You have to suffer for your science at Eversfield! The other day, Mrs Sliney made 4SS pick up ice cubes and hold them in their palms until they melted. It was a very uncomfortable and wet experience, I can tell you!
The children in Form 4 have been learning about states of matter this half term, exploring the properties of solids, liquids and gases. Recently, they investigated the factors that make some liquids runnier than others. In this lesson, it was time to turn their attention to ice. Everyone knows that ice is formed when water freezes and that, when the temperature rises, it melts again, but Mrs Sliney intended to take the children far beyond this basic concept. She wanted them to think about the process in terms of particles, building on their previous learning about the arrangement of particles in the three states of matter.
Being a particle in a lump of solid matter can’t be much fun, can it? You are tightly compressed and have very little energy. To illustrate this, the children were invited to imagine themselves as particles of ice, hugging together closely without much space to move around. Mrs Sliney then informed 4SS she was heating them up. Heat, of course, is energy, so at once the pupils began to jiggle around furiously. As the heat intensified, a few adventurous particles even managed to escape the pack. They were just like the water that formed in the palms of their hands as their body heat caused the ice to melt. Keep on heating, keep on jiggling and, before you know where you are, you’ll end up with a gas…and a class of children completely out of control!
With the basic principle of the lesson established, Mrs Sliney was keen to move the children’s thinking on further. Would butter behave in the same way as melting ice, she wondered? After all, butter can be as hard as a rock and impossible to spread if you keep your fridge too cold, yet you can also melt it when, for instance, you want to sauté potatoes. Mrs Sliney explained that every solid material has its own melting point, and some solids do not melt unless they are heated to extremely high temperatures. To emphasise her point, the children watched a video clip of a copper owl being liquefied at a temperature of 1085°C. 4SS thought this was amazing. Of course, we are used to seeing matter in its typical state at room temperature, be that as a solid, liquid or gas.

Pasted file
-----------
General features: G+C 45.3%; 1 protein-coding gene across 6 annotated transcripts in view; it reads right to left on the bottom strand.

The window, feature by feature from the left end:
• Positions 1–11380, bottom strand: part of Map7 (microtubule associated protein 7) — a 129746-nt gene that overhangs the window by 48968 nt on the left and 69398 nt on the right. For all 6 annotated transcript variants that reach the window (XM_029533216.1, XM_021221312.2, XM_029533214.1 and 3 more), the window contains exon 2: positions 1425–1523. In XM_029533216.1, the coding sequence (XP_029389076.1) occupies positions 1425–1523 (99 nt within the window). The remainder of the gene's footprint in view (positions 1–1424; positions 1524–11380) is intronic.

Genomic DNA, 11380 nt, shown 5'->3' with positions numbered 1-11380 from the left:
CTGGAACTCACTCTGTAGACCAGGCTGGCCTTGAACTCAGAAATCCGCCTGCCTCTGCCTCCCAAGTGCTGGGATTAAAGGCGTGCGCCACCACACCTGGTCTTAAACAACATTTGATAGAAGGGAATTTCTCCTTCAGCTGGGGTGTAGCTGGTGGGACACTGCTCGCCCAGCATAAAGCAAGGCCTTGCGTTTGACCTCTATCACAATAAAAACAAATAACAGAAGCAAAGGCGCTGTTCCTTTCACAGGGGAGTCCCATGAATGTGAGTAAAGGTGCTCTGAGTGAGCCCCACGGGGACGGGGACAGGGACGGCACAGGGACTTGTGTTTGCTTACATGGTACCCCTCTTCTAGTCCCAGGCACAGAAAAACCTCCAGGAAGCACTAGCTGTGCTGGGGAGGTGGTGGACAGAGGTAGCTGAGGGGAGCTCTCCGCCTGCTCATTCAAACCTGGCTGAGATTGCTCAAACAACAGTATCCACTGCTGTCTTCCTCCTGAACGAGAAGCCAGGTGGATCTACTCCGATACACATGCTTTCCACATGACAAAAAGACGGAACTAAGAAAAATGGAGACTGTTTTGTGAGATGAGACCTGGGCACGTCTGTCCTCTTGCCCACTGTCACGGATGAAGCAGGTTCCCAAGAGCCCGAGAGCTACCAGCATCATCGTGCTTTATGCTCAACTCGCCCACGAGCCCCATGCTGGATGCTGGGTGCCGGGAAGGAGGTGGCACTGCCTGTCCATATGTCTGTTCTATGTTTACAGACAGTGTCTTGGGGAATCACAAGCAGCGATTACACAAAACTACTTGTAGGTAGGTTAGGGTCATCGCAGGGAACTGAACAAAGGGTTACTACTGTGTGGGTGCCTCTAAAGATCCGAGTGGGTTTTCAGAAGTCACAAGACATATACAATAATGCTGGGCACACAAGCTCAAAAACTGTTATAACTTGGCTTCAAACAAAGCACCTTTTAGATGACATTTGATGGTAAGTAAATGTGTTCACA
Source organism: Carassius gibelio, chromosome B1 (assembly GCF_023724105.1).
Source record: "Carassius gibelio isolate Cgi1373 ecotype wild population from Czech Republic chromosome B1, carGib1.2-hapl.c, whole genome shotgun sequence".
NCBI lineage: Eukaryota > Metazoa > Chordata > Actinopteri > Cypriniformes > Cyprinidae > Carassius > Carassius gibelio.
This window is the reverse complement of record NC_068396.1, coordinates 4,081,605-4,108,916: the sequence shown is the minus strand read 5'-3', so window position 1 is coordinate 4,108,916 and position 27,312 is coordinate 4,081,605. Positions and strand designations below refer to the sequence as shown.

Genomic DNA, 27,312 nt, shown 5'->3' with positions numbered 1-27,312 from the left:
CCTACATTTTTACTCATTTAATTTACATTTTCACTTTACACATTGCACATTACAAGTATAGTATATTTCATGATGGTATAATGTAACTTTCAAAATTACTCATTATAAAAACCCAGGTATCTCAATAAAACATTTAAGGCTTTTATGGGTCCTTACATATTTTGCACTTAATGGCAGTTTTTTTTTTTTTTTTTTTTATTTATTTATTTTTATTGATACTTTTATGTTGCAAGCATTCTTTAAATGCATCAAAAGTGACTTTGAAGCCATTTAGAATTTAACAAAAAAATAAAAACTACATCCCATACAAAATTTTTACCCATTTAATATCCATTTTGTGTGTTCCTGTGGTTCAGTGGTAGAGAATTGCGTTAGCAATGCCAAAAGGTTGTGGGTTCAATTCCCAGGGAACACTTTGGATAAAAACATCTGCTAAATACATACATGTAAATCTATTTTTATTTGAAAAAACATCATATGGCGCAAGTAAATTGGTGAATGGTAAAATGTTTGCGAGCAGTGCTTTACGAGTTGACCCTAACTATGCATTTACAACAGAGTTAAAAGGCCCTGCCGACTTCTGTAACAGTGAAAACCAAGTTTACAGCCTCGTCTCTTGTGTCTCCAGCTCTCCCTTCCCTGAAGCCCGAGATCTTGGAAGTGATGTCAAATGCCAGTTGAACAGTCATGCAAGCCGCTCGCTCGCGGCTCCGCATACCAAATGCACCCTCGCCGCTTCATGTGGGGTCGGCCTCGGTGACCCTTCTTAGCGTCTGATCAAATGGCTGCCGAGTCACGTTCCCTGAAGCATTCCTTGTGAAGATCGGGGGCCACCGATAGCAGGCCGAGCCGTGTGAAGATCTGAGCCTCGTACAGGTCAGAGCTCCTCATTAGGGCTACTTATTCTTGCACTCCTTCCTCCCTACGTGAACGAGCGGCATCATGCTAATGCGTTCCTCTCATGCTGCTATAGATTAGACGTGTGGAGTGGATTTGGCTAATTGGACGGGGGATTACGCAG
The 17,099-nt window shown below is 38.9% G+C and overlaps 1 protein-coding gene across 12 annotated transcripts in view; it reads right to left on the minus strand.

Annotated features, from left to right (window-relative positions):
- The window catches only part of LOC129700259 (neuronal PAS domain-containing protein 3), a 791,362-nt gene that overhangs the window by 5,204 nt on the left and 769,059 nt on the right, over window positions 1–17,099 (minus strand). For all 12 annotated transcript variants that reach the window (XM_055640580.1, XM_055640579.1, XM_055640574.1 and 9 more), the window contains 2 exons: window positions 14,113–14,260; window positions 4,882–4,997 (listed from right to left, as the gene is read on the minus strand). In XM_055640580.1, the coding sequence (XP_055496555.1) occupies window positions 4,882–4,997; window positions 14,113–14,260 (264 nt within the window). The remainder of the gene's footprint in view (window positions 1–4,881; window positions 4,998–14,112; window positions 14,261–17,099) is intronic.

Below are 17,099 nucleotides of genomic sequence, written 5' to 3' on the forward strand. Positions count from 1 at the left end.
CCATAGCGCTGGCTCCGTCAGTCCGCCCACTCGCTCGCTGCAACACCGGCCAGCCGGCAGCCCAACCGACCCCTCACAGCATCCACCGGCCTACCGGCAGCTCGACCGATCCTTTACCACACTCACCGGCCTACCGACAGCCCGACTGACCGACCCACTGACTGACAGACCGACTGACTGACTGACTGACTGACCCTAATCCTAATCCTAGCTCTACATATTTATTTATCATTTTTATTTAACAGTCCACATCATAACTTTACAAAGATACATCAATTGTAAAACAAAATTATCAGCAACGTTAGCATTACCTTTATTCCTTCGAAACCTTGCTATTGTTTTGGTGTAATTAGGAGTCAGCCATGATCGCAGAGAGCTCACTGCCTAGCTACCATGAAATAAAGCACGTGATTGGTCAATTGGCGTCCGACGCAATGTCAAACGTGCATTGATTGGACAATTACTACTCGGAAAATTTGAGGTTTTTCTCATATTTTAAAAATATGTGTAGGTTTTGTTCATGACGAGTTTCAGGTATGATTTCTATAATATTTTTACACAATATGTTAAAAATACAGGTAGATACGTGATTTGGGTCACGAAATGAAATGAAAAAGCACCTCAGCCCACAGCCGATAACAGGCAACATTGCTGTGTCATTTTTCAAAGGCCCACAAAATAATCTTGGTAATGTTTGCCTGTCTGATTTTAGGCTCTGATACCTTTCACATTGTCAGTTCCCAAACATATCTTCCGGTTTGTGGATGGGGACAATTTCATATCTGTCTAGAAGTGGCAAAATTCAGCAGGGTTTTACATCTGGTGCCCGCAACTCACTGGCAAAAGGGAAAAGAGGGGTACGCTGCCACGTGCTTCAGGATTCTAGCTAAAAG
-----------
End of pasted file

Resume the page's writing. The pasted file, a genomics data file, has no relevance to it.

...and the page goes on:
What accounts for these differences? Why is it so much harder to melt copper than butter or ice? Again, Mrs Sliney told the children to consider the question from the point of view of a particle. Particles are held in their solid state by bonds. Some solids, such as copper, have stronger bonds than others. The particles in copper, she explained, are held together by bonds that even the World’s Strongest Man would struggle to break. Mere weaklings, however, could break the bonds holding together the particles of ice. One Form 4 child then staggered Mrs Sliney by querying whether this could be as a result of what he described as inter-molecular forces, which of course it most certainly could!
Sadly, Mrs Sliney’s lesson ended at that point but, in closing, she produced a pack of Haribos from her desk drawer, asking the children whether they thought these jelly sweets would also have a melting point. The children left the science lab counting the hours until their next lesson, and even suggesting that an extra lesson might be scheduled solely for the purpose of conducting this test. Mrs Sliney was delighted by this reaction, although she couldn’t help wondering whether the thought of eating any spare Haribos might have had something to do with their enthusiasm!